Local roots, global reach
The Rift Valley Institute (RVI) is an independent, non-profit organization, founded in Sudan in 2001, currently working in seven countries in Eastern and Central Africa. The aim of the Institute is to advance useful knowledge of the region and its diverse communities, bringing a better understanding of local realities to bear on social and political action. The RVI works with institutions in the region to develop and implement long-term programmes that combine action-oriented research with education and public information.
Practical research and action
The first RVI project, during the 1983-2005 civil war in Sudan, was a field investigation of war-related abduction and enslavement in the north-south borderlands. In subsequent years, the Institute, with partner organisations, has pursued research into peace processes, judicial systems and elections in the two Sudans and other countries in eastern and central Africa. It has developed training courses across the region and pioneered field-based digitisation of endangered archives and the creation of open-access digital libraries. The RVI is a leader in practical research and policy analysis in the areas of human security, cultural conservation and social development.
Partnership in post-conflict environments
The Rift Valley Institute operates in Sudan, South Sudan, Somalia, Somaliland, Kenya, Uganda and the Democratic Republic of the Congo (DRC). In those countries where government structures are intact and educational institutions remain functional, the Institute offers specialist services to development agencies, universities and research organisations. Where war has disrupted government and eroded civic life, the Institute aligns itself with researchers and community activists—from the region and its diasporas—in the effort to sustain local institutions and restore standards of research and public information. The RVI’s partners include activists, writers and artists, civil society organisations, government ministries, museums, universities and cultural associations.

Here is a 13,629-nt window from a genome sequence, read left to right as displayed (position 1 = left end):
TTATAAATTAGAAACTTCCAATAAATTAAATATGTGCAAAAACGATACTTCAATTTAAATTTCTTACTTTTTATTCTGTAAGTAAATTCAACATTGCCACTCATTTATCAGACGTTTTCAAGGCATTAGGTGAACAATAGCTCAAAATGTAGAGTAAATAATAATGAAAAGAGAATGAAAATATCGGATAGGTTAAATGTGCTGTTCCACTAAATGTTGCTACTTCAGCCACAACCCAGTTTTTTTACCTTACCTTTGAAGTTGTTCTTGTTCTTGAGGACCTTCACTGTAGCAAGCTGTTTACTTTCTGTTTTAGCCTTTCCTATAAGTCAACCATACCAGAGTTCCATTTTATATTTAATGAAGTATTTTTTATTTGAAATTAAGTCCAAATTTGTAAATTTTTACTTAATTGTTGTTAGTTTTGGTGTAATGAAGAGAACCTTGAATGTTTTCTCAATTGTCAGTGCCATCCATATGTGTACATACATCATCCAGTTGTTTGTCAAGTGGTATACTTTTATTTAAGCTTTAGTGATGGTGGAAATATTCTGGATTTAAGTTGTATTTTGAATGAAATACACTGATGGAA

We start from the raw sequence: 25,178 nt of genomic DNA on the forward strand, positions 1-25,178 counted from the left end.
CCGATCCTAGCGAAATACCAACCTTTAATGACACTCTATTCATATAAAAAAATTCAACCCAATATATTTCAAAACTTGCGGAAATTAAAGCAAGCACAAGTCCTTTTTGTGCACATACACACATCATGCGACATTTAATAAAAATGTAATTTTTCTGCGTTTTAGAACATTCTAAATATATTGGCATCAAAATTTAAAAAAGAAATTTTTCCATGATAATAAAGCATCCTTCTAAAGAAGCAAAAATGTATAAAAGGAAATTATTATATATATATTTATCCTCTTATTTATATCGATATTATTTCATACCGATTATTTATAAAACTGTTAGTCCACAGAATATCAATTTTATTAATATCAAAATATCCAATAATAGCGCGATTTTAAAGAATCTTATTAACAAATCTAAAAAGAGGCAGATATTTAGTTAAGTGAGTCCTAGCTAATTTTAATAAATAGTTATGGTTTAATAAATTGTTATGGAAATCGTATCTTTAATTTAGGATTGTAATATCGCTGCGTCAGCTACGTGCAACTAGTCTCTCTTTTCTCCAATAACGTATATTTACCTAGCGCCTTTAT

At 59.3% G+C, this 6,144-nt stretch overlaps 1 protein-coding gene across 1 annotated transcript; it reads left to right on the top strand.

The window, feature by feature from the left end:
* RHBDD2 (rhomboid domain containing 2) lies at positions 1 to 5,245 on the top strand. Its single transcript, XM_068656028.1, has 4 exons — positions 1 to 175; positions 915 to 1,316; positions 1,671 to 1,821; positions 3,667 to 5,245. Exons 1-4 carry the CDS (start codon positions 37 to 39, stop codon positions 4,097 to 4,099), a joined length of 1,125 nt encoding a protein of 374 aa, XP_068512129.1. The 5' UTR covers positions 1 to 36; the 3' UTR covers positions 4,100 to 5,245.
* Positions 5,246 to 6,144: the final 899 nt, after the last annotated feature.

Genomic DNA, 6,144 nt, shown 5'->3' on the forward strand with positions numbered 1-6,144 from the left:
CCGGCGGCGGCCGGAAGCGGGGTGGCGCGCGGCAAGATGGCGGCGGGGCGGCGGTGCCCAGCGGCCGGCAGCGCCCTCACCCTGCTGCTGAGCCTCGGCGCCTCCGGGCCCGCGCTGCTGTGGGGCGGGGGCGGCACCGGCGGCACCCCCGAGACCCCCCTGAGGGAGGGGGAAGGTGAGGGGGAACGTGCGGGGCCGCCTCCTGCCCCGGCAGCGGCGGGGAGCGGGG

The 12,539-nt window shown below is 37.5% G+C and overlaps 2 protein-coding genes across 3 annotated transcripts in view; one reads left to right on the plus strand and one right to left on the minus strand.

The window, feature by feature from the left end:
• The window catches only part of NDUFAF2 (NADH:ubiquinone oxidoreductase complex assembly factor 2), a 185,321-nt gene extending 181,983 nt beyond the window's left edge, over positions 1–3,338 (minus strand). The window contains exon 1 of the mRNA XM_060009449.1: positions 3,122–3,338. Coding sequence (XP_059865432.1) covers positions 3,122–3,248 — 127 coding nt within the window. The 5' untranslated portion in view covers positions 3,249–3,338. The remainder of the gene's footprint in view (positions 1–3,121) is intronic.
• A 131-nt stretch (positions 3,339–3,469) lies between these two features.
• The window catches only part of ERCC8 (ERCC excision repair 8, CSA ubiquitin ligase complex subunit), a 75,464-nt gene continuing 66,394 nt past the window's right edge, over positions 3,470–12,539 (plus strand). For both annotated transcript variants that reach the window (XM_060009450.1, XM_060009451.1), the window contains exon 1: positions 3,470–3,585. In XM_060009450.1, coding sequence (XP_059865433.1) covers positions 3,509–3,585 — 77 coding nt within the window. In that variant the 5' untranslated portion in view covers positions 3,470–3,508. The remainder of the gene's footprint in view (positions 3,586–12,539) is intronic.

RVI programmes are designed for long-term impact: shaping aid interventions, expanding space for public participation in policy, supporting local research capacity, preserving communal histories, and promoting social justice. Past and current programmes include the Usalama Project, which documents armed groups in the DRC, and the Rift Valley Forum—previously the Nairobi Forum—which sponsors a continuing series of seminars and public meetings designed to facilitate discussion between policy-makers, researchers and community leaders. The Institute is implementing justice and security projects in Somalia and Somaliland, and a programme for the conservation and digitisation of the National Archive of South Sudan. The RVI is a signatory of the Budapest Open Access Initiative (2001); all RVI publications are free for download from www.riftvalley.net under Creative Commons licences.
Governance and representation
The staff and fellows of the Rift Valley Institute are drawn from Eastern and Central Africa, Europe, Asia and the Americas. The body of fellows includes practitioners and researchers in human rights, government, history, anthropology, political science, development economics, conservation, news media and law. There are RVI offices in the UK, the US, Kenya and South Sudan, and RVI representatives in Sudan, Somaliland and the Democratic Republic of the Congo. The Institute is registered as a charity in the United Kingdom.
Funders and partners
The RVI is supported by grants, course fees, publishing income, consultancies and individual donations. Funders include private philanthropic organisations, governments, and intergovernmental organisations. The Institute seeks continuing support for open access publication, for collaboration with schools and universities in Eastern and Central Africa, and for scholarships to enable outstanding local researchers and activists to expand their skills and deepen their knowledge of the region.